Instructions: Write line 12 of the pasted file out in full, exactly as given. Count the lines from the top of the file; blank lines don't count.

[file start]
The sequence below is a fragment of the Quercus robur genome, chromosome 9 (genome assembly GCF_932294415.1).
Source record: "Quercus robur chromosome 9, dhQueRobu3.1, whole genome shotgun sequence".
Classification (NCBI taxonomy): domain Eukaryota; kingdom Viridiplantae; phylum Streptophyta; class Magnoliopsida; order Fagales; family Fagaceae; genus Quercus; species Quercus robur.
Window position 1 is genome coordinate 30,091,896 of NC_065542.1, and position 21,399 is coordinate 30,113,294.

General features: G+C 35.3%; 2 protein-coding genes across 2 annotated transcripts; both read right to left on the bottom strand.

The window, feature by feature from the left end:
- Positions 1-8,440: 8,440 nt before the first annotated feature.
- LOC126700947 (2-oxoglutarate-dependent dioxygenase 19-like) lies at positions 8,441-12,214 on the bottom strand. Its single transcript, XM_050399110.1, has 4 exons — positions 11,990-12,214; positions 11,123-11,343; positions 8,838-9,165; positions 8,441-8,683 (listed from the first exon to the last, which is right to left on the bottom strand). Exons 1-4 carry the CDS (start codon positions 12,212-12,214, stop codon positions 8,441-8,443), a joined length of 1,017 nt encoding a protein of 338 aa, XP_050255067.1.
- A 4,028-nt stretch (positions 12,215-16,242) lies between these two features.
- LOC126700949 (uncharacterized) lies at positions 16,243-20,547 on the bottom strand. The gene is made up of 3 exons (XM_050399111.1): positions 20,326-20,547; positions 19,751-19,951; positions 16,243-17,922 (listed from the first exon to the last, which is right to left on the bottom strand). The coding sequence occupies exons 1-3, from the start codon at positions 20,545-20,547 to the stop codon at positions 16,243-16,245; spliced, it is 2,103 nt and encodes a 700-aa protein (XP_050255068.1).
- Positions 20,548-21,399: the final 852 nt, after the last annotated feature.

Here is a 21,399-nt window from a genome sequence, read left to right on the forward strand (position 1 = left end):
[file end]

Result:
Here is a 21,399-nt window from a genome sequence, read left to right on the forward strand (position 1 = left end):